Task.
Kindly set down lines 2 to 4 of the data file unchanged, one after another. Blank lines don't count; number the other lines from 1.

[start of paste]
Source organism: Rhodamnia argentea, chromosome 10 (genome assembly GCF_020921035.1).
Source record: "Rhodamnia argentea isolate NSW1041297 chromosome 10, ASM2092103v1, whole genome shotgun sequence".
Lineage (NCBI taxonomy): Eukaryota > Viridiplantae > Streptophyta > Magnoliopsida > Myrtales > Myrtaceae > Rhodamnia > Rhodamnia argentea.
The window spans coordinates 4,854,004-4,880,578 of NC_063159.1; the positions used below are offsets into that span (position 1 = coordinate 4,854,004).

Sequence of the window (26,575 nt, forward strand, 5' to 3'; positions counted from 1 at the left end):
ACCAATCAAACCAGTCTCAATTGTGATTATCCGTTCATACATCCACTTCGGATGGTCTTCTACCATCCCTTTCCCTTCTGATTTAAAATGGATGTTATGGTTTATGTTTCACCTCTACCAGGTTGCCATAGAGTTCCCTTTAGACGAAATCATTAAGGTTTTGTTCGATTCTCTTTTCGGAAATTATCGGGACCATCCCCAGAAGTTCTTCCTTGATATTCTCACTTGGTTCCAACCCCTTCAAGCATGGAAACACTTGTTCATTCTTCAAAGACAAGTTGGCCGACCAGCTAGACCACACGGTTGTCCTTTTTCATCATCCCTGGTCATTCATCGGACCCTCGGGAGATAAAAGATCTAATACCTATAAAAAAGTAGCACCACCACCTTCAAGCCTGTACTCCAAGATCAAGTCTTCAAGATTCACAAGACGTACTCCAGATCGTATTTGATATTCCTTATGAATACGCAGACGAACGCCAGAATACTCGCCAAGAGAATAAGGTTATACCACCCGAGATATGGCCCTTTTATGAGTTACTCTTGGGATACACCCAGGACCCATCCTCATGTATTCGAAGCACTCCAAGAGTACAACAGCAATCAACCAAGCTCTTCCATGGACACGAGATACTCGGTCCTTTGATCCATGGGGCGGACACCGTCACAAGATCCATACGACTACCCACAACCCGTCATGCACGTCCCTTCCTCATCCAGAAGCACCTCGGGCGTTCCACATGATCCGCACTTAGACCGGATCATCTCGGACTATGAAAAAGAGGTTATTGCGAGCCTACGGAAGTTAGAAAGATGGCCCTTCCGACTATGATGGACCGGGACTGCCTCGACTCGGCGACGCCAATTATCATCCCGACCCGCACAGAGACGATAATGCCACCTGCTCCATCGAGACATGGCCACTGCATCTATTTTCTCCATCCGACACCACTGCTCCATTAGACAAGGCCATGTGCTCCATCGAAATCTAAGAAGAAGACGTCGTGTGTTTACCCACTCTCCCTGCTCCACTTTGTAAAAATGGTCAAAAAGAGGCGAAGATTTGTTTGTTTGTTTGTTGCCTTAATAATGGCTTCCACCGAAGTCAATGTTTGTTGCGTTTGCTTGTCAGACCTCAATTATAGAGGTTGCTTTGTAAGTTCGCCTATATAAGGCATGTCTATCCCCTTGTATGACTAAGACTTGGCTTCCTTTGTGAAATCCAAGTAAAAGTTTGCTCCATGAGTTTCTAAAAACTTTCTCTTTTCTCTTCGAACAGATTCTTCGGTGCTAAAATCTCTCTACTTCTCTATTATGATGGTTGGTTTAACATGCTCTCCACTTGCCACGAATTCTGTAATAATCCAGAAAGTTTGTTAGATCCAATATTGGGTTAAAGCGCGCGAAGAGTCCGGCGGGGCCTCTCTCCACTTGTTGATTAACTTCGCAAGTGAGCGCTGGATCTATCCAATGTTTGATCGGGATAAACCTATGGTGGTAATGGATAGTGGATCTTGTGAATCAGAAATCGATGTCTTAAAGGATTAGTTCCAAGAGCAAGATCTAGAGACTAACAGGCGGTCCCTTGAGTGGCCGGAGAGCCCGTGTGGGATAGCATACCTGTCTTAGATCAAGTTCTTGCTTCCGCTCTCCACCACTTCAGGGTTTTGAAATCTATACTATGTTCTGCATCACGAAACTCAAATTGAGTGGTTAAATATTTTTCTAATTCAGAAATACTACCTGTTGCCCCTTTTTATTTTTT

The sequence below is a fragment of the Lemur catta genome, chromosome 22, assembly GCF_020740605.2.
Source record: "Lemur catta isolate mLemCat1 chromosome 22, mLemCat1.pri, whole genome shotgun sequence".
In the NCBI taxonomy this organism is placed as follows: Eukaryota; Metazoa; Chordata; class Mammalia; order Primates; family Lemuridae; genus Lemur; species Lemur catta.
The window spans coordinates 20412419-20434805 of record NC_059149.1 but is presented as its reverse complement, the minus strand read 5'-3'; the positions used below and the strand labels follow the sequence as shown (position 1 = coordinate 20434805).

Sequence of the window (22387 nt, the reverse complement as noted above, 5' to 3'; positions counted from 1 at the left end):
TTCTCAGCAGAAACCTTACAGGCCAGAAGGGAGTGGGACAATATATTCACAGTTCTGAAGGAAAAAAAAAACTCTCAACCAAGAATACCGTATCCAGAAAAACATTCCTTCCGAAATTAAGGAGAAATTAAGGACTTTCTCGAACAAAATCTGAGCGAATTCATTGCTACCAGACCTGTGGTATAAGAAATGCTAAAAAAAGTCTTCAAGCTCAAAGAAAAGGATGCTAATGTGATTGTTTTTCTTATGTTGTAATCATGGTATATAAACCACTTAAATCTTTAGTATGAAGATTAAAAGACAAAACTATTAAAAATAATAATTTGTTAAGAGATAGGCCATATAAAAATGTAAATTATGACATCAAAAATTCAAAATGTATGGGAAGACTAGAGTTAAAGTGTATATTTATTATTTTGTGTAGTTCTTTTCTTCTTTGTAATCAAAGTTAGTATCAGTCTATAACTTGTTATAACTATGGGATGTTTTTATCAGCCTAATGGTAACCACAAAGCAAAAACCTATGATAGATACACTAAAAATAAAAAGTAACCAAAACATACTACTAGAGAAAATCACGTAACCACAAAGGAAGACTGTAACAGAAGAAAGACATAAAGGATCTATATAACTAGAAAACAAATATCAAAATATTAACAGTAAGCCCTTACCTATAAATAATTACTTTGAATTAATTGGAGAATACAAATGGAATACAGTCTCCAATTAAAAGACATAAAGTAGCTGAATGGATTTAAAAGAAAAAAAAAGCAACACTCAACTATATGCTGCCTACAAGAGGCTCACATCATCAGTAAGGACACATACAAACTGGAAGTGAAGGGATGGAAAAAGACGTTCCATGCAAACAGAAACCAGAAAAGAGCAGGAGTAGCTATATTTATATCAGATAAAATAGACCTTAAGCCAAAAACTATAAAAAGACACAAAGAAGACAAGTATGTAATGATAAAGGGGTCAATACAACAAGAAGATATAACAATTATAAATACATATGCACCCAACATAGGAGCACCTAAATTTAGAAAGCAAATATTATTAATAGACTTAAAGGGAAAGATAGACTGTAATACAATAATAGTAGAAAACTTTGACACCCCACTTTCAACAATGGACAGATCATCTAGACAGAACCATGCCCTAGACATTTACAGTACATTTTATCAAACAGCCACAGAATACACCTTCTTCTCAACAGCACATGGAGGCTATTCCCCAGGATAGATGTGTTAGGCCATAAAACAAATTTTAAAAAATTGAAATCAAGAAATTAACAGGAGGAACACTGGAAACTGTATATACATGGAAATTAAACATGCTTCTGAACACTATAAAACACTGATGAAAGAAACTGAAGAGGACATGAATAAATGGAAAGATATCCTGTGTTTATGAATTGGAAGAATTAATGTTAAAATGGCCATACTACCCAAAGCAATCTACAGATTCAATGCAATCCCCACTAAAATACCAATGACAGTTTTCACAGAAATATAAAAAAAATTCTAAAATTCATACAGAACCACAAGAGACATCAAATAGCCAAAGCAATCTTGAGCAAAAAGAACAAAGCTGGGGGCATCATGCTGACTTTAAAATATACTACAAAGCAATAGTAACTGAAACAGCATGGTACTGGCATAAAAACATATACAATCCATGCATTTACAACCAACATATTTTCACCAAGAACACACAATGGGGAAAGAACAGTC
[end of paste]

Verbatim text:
Source record: "Rhodamnia argentea isolate NSW1041297 chromosome 10, ASM2092103v1, whole genome shotgun sequence".
Lineage (NCBI taxonomy): Eukaryota > Viridiplantae > Streptophyta > Magnoliopsida > Myrtales > Myrtaceae > Rhodamnia > Rhodamnia argentea.
The window spans coordinates 4,854,004-4,880,578 of NC_063159.1; the positions used below are offsets into that span (position 1 = coordinate 4,854,004).